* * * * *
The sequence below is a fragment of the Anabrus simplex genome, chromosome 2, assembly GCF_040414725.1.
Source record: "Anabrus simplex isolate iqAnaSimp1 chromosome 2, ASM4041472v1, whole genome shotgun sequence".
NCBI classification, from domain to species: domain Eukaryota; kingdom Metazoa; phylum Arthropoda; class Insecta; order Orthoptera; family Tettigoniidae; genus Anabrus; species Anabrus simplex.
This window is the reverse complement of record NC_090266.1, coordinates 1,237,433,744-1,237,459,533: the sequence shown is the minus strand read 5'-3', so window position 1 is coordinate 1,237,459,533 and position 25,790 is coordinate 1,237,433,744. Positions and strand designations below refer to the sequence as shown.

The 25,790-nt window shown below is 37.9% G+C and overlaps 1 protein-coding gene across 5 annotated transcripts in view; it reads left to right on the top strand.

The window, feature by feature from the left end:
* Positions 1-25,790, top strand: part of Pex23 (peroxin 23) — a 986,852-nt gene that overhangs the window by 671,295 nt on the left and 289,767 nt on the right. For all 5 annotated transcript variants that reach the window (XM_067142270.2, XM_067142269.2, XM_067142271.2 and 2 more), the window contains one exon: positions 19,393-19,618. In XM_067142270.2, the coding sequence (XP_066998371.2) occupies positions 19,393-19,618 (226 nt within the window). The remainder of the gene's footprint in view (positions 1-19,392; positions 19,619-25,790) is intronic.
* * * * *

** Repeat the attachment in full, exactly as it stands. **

The sequence below is a fragment of the Anabrus simplex genome, chromosome 2, assembly GCF_040414725.1.
Source record: "Anabrus simplex isolate iqAnaSimp1 chromosome 2, ASM4041472v1, whole genome shotgun sequence".
NCBI classification, from domain to species: domain Eukaryota; kingdom Metazoa; phylum Arthropoda; class Insecta; order Orthoptera; family Tettigoniidae; genus Anabrus; species Anabrus simplex.
This window is the reverse complement of record NC_090266.1, coordinates 1,237,433,744-1,237,459,533: the sequence shown is the minus strand read 5'-3', so window position 1 is coordinate 1,237,459,533 and position 25,790 is coordinate 1,237,433,744. Positions and strand designations below refer to the sequence as shown.

The 25,790-nt window shown below is 37.9% G+C and overlaps 1 protein-coding gene across 5 annotated transcripts in view; it reads left to right on the top strand.

The window, feature by feature from the left end:
* Positions 1-25,790, top strand: part of Pex23 (peroxin 23) — a 986,852-nt gene that overhangs the window by 671,295 nt on the left and 289,767 nt on the right. For all 5 annotated transcript variants that reach the window (XM_067142270.2, XM_067142269.2, XM_067142271.2 and 2 more), the window contains one exon: positions 19,393-19,618. In XM_067142270.2, the coding sequence (XP_066998371.2) occupies positions 19,393-19,618 (226 nt within the window). The remainder of the gene's footprint in view (positions 1-19,392; positions 19,619-25,790) is intronic.